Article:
As I wrote for the American Psychiatric Association as they were examining how to shift diagnosis in the new DSM5, to reach many raised in the Western way of seeing life, it is essential to for us to take a “from the bottom up” rather than a “from the top down” perspective on spirituality. For many the words spirituality and religion conjur up “from the top down” visions of an old man with a long grey beard judging from above and witch burnings and the like.  Seen from the bottom up spirituality is really about human potential, what people are capable of as they grow and intuit and function at their best.  


There are human experiences which have been documented across cultures and throughout history which far exceed normal functioning. Rather than to dismiss these experiences as myths, we need to study and seek to foster them.  One result of such investigation was the realization, coming from the study of one Hindu yogi, that contrary to then-established Western science, we can voluntarily control heart rate, blood pressure, skin temperature, and so forth.  The now widespread interest in biofeedback and meditation was jumpstarted by Elmer and Alyce Green’s groundbreaking research with Swami Rama at the Menninger Foundation.


I am particularly interested in working with people who are open to seeing spirituality as intimately connected with healing, their own personal healing.  Your spiritual system need not be mine (as you see I have firsthand knowledge of several systems) but it will help if you see the connection I see between the two important realms.  If you would like to read more about this way of thinking about psychiatry and psychology you might look into our Textbook of Transpersonal Psychiatry and Psychology, Scotton, Chinen, and Battista, Basic Books.  


Traditional Western Psychiatry


In addition to my interest in other systems of healing I have also learned the traditional curriculum of the Western Psychiatrist and Analyst.

Following is a brief summary of my professional life in that realm.


​​Brief Curriculum Vitae;

Clinical Professor
Department of Psychiatry
School of Medicine
University of California, San Francisco

Distinguished Life Fellow, American Psychiatric Association

Certified Jungian Analyst

Certified Forensic Examiner, American Board of Forensic Examiners

Fellow, American College of Forensic Examiners

Certified in Forensic Medicine, American Board of Forensic Medicine

EDUCATION:
1964-68 - University of Illinois, Urbana; B.S. Zoology
1968-72 - Columbia University, College of Physicians and Surgeons, New York; M.D.
1972-73 - Kaiser Foundation Hospital, San Francisco; internal medicine internship
1973-75 - University of California, San Francisco; psychiatric residency
1976-77 - University of California, San Francisco; psychiatric residency
1978-87 - C.G. Jung Institute of San Francisco; analytic training

CROSS-CULTURAL STUDIES
1972       - Clinical clerkship, Phebe Hospital, Liberia
1975-76 - One year study tour including stops at Boudnath stupa, Nepal; Sri Aurobindo  ashram, India; and C.G. Jung Institute, Zurich.  On leave                     of absence from residency.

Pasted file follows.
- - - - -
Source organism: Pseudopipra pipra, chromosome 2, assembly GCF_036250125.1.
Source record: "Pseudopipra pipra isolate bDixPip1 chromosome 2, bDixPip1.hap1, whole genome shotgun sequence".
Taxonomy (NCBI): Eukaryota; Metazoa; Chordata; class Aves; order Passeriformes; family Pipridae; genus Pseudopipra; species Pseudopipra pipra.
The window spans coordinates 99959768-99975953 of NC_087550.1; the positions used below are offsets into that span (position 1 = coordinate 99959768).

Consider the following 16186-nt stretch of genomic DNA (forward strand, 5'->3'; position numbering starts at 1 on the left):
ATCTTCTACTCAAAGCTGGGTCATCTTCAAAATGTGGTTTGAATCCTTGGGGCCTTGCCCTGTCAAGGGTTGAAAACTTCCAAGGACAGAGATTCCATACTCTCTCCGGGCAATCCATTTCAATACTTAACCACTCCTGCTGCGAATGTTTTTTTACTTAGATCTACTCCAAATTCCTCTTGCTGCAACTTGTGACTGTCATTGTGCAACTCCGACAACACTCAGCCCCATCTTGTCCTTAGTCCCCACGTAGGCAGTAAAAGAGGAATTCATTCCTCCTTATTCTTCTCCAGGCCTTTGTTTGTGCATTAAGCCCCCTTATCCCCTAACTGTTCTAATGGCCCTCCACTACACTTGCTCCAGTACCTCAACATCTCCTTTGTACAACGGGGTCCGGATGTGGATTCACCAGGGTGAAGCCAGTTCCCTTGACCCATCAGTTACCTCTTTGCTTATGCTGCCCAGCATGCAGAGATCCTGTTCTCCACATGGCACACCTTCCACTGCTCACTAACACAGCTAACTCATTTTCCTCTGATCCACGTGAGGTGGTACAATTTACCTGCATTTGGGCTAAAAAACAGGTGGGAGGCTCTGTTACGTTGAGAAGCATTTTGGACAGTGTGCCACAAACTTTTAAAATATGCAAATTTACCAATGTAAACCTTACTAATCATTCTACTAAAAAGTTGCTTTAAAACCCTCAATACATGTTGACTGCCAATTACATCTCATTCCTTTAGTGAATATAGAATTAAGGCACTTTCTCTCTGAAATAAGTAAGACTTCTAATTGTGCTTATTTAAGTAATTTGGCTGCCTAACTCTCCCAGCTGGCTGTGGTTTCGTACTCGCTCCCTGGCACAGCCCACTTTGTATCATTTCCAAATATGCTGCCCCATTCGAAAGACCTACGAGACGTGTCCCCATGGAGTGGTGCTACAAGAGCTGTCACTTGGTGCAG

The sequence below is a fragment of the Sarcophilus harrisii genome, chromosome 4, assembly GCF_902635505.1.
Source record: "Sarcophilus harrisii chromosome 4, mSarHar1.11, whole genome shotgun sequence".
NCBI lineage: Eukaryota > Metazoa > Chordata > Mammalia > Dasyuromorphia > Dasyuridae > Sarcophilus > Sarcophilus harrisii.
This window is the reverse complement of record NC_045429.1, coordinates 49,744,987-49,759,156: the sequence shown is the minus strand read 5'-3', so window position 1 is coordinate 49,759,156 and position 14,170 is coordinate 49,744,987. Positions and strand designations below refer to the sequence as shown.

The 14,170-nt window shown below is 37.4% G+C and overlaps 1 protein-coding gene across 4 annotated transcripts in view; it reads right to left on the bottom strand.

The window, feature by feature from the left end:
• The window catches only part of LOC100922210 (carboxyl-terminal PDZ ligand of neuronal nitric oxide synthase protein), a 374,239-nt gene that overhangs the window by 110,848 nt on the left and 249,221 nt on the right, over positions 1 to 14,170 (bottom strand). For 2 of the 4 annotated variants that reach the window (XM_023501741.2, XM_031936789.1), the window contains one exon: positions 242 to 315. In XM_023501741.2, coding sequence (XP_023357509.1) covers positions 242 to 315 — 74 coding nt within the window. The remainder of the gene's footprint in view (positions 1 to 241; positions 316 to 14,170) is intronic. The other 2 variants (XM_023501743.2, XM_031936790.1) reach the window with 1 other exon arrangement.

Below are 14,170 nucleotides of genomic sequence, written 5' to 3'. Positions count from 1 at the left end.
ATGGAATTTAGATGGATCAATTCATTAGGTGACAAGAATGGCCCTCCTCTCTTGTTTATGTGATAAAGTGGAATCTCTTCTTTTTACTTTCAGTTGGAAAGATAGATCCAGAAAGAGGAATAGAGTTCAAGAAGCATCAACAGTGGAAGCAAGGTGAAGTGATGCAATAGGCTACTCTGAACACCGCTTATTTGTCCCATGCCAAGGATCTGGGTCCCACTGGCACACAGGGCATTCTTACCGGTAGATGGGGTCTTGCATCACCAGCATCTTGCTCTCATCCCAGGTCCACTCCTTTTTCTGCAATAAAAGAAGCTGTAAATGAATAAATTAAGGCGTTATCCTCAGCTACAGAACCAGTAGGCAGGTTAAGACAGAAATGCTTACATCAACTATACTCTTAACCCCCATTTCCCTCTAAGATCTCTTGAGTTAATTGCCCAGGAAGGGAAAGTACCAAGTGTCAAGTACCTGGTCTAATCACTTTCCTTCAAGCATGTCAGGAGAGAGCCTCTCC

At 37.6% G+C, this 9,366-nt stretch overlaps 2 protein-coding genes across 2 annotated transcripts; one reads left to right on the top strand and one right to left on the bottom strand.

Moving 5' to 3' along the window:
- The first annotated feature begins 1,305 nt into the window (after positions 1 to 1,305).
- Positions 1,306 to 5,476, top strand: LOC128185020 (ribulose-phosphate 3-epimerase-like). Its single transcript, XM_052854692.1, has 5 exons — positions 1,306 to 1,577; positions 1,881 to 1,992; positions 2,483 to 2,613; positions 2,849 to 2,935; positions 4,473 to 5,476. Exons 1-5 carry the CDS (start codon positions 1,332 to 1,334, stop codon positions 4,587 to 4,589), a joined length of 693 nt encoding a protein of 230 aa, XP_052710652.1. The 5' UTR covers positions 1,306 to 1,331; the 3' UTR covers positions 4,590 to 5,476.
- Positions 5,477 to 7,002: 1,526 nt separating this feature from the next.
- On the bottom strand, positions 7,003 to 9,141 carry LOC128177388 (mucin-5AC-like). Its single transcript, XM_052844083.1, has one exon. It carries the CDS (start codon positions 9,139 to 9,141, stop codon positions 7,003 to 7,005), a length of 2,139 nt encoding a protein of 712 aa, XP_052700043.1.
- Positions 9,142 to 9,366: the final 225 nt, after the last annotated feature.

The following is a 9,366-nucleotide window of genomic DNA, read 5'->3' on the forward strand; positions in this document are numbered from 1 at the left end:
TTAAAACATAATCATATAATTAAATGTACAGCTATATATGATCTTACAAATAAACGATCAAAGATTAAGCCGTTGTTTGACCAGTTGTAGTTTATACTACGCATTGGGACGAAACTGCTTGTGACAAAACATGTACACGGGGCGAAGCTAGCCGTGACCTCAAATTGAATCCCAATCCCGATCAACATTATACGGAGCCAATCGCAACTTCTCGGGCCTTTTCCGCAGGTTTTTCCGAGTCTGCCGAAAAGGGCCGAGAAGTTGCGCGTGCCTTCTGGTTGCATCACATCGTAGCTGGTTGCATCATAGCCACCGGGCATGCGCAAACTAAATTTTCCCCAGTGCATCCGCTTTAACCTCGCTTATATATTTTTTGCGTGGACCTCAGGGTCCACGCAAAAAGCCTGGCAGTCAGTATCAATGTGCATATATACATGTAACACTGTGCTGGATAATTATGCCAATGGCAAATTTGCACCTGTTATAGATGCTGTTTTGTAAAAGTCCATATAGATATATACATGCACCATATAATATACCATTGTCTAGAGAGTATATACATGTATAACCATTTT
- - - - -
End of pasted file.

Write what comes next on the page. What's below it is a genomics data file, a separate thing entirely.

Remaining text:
1976-80 - Research on Tibetan Buddhism
1982       - Study tour of South Indian temples and ashrams
1982-present      -Research on Hinduism and Buddhism
1991-present      -Research on Huichol shamanism
2015        -Study tours of India and Bali


HONORS AND OFFICES
1968       - B.S. Magna cum laude, with distinction in zoology, and senior honors theses in zoology and philosophy, University of Illinois
1973-74 - President, Internship Class, Kaiser Hospital
1977       - Creative Achievement Award, Langley Porter Psychiatric Institute
1980-81 - Chairman, Jung Candidates' Organization, Jung Inst. of S.F.
1991-92 - Secretary, International Transpersonal Association
1992-2003   -Course director, Annual course on Transpersonal Psychiatry, Amer.Psychiatric. Assoc. annual meeting
1993-96  - Editorial board, Transpersonal Review
1997        - Will Solimene Award for Excellence in Medical Communication ("Book of the Year")  for 
                Textbook of Transpersonal Psychiatry and Psychology, from American Medical Writers Association
1998-99  - Secretary, Jung Institute, San Francisco
1999        - Guest Editor, Psychiatric Annals issue on Transpersonal Psychiatry            

PUBLIC SERVICE
1979 Vice president, Thaungpulu Kaba Aye Dhamma Society
1980-81 Board of Governors and Executive Committee, C.G. Jung Institute of San Francisco
1987 Planned National Conference for SEVA Foundation
1998-99 Board of Governors and Executive Committee, C.G. Jung Institute of San Francisco
2012-present Board of Directors, Shire House - services for young adults with Asperger’s Syndrome
2013-present Board of Directors Marin Interfaith Task Force on the Americas

PUBLICATIONS AND PRESENTED PAPERS
46 papers and publications including in the American Journal of Psychiatry, Journal of Psychotherapy Practice and  Research, Bulletin of the Menninger Clinic, and Annals of Psychiatry and in venues including the Annual Meetings of the American Psychiatric Association and Northern California Psychiatric Association, and in the psychiatric residency training programs of the University of California San Francisco and California Pacific Medical Center.
    
Senior editor of award-winning textbook, and author of several book chapters.
    


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Bruce Scotton, M.D. 

Psychiatry, Jungian Analysis, and Spiritual Development